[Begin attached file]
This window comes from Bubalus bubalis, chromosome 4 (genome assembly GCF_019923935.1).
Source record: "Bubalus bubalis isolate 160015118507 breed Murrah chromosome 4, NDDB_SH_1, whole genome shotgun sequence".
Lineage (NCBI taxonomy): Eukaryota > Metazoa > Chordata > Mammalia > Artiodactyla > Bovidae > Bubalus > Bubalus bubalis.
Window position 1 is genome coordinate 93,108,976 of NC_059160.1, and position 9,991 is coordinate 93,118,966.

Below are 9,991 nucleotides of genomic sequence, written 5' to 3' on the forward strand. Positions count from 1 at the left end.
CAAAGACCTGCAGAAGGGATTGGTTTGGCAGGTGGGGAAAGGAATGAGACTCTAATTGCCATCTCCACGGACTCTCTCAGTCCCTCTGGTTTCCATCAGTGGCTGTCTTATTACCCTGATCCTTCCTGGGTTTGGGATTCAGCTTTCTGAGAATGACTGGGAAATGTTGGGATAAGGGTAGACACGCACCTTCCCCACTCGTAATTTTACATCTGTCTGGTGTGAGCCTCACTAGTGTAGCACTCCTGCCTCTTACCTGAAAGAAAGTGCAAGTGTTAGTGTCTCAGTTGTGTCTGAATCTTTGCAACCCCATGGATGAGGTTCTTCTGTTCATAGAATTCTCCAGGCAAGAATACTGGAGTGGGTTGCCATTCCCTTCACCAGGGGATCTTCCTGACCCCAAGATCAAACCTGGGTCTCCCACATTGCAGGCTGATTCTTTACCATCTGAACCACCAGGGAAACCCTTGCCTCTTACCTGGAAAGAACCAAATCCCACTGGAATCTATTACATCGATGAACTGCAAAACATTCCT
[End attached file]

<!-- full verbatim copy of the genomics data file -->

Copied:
This window comes from Bubalus bubalis, chromosome 4 (genome assembly GCF_019923935.1).
Source record: "Bubalus bubalis isolate 160015118507 breed Murrah chromosome 4, NDDB_SH_1, whole genome shotgun sequence".
Lineage (NCBI taxonomy): Eukaryota > Metazoa > Chordata > Mammalia > Artiodactyla > Bovidae > Bubalus > Bubalus bubalis.
Window position 1 is genome coordinate 93,108,976 of NC_059160.1, and position 9,991 is coordinate 93,118,966.

Below are 9,991 nucleotides of genomic sequence, written 5' to 3' on the forward strand. Positions count from 1 at the left end.
CAAAGACCTGCAGAAGGGATTGGTTTGGCAGGTGGGGAAAGGAATGAGACTCTAATTGCCATCTCCACGGACTCTCTCAGTCCCTCTGGTTTCCATCAGTGGCTGTCTTATTACCCTGATCCTTCCTGGGTTTGGGATTCAGCTTTCTGAGAATGACTGGGAAATGTTGGGATAAGGGTAGACACGCACCTTCCCCACTCGTAATTTTACATCTGTCTGGTGTGAGCCTCACTAGTGTAGCACTCCTGCCTCTTACCTGAAAGAAAGTGCAAGTGTTAGTGTCTCAGTTGTGTCTGAATCTTTGCAACCCCATGGATGAGGTTCTTCTGTTCATAGAATTCTCCAGGCAAGAATACTGGAGTGGGTTGCCATTCCCTTCACCAGGGGATCTTCCTGACCCCAAGATCAAACCTGGGTCTCCCACATTGCAGGCTGATTCTTTACCATCTGAACCACCAGGGAAACCCTTGCCTCTTACCTGGAAAGAACCAAATCCCACTGGAATCTATTACATCGATGAACTGCAAAACATTCCT